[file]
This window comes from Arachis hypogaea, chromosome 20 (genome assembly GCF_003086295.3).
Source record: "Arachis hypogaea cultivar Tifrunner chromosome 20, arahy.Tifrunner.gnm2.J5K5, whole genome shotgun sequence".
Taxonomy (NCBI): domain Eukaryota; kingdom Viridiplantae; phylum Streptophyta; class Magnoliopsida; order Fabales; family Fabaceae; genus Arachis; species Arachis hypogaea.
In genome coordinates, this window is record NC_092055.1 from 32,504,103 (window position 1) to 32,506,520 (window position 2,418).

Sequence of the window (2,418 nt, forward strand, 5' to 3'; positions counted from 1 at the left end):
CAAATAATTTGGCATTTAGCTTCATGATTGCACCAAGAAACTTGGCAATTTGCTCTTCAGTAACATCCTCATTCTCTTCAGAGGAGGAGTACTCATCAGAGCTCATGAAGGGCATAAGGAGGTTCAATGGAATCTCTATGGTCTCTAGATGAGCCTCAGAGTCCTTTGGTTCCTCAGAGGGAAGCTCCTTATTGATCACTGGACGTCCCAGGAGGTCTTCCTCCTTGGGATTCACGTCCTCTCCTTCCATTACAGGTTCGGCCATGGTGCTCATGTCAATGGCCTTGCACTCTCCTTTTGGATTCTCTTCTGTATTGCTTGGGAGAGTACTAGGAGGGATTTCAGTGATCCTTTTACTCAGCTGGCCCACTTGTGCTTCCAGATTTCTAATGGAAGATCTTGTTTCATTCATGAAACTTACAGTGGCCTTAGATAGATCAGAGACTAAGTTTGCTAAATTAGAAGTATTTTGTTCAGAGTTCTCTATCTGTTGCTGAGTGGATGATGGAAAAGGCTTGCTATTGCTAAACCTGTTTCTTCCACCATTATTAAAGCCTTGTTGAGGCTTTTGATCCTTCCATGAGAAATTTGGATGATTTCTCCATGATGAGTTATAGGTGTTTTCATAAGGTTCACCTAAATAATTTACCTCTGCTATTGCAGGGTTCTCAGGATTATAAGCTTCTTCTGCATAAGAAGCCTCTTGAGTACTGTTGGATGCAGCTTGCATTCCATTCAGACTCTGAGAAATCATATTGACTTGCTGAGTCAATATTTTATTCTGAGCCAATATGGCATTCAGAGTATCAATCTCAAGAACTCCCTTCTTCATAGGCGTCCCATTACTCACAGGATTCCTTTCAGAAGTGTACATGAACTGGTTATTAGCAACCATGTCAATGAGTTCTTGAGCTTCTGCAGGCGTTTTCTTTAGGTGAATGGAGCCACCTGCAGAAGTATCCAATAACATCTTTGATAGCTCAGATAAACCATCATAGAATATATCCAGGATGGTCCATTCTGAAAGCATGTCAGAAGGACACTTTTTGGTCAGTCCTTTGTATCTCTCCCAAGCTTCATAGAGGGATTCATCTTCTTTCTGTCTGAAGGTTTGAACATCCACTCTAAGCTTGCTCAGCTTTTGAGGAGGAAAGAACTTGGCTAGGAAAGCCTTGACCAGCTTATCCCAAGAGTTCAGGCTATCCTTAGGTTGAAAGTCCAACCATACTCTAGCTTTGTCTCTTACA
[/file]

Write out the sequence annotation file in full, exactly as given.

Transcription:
This window comes from Arachis hypogaea, chromosome 20 (genome assembly GCF_003086295.3).
Source record: "Arachis hypogaea cultivar Tifrunner chromosome 20, arahy.Tifrunner.gnm2.J5K5, whole genome shotgun sequence".
Taxonomy (NCBI): domain Eukaryota; kingdom Viridiplantae; phylum Streptophyta; class Magnoliopsida; order Fabales; family Fabaceae; genus Arachis; species Arachis hypogaea.
In genome coordinates, this window is record NC_092055.1 from 32,504,103 (window position 1) to 32,506,520 (window position 2,418).

Sequence of the window (2,418 nt, forward strand, 5' to 3'; positions counted from 1 at the left end):
CAAATAATTTGGCATTTAGCTTCATGATTGCACCAAGAAACTTGGCAATTTGCTCTTCAGTAACATCCTCATTCTCTTCAGAGGAGGAGTACTCATCAGAGCTCATGAAGGGCATAAGGAGGTTCAATGGAATCTCTATGGTCTCTAGATGAGCCTCAGAGTCCTTTGGTTCCTCAGAGGGAAGCTCCTTATTGATCACTGGACGTCCCAGGAGGTCTTCCTCCTTGGGATTCACGTCCTCTCCTTCCATTACAGGTTCGGCCATGGTGCTCATGTCAATGGCCTTGCACTCTCCTTTTGGATTCTCTTCTGTATTGCTTGGGAGAGTACTAGGAGGGATTTCAGTGATCCTTTTACTCAGCTGGCCCACTTGTGCTTCCAGATTTCTAATGGAAGATCTTGTTTCATTCATGAAACTTACAGTGGCCTTAGATAGATCAGAGACTAAGTTTGCTAAATTAGAAGTATTTTGTTCAGAGTTCTCTATCTGTTGCTGAGTGGATGATGGAAAAGGCTTGCTATTGCTAAACCTGTTTCTTCCACCATTATTAAAGCCTTGTTGAGGCTTTTGATCCTTCCATGAGAAATTTGGATGATTTCTCCATGATGAGTTATAGGTGTTTTCATAAGGTTCACCTAAATAATTTACCTCTGCTATTGCAGGGTTCTCAGGATTATAAGCTTCTTCTGCATAAGAAGCCTCTTGAGTACTGTTGGATGCAGCTTGCATTCCATTCAGACTCTGAGAAATCATATTGACTTGCTGAGTCAATATTTTATTCTGAGCCAATATGGCATTCAGAGTATCAATCTCAAGAACTCCCTTCTTCATAGGCGTCCCATTACTCACAGGATTCCTTTCAGAAGTGTACATGAACTGGTTATTAGCAACCATGTCAATGAGTTCTTGAGCTTCTGCAGGCGTTTTCTTTAGGTGAATGGAGCCACCTGCAGAAGTATCCAATAACATCTTTGATAGCTCAGATAAACCATCATAGAATATATCCAGGATGGTCCATTCTGAAAGCATGTCAGAAGGACACTTTTTGGTCAGTCCTTTGTATCTCTCCCAAGCTTCATAGAGGGATTCATCTTCTTTCTGTCTGAAGGTTTGAACATCCACTCTAAGCTTGCTCAGCTTTTGAGGAGGAAAGAACTTGGCTAGGAAAGCCTTGACCAGCTTATCCCAAGAGTTCAGGCTATCCTTAGGTTGAAAGTCCAACCATACTCTAGCTTTGTCTCTTACA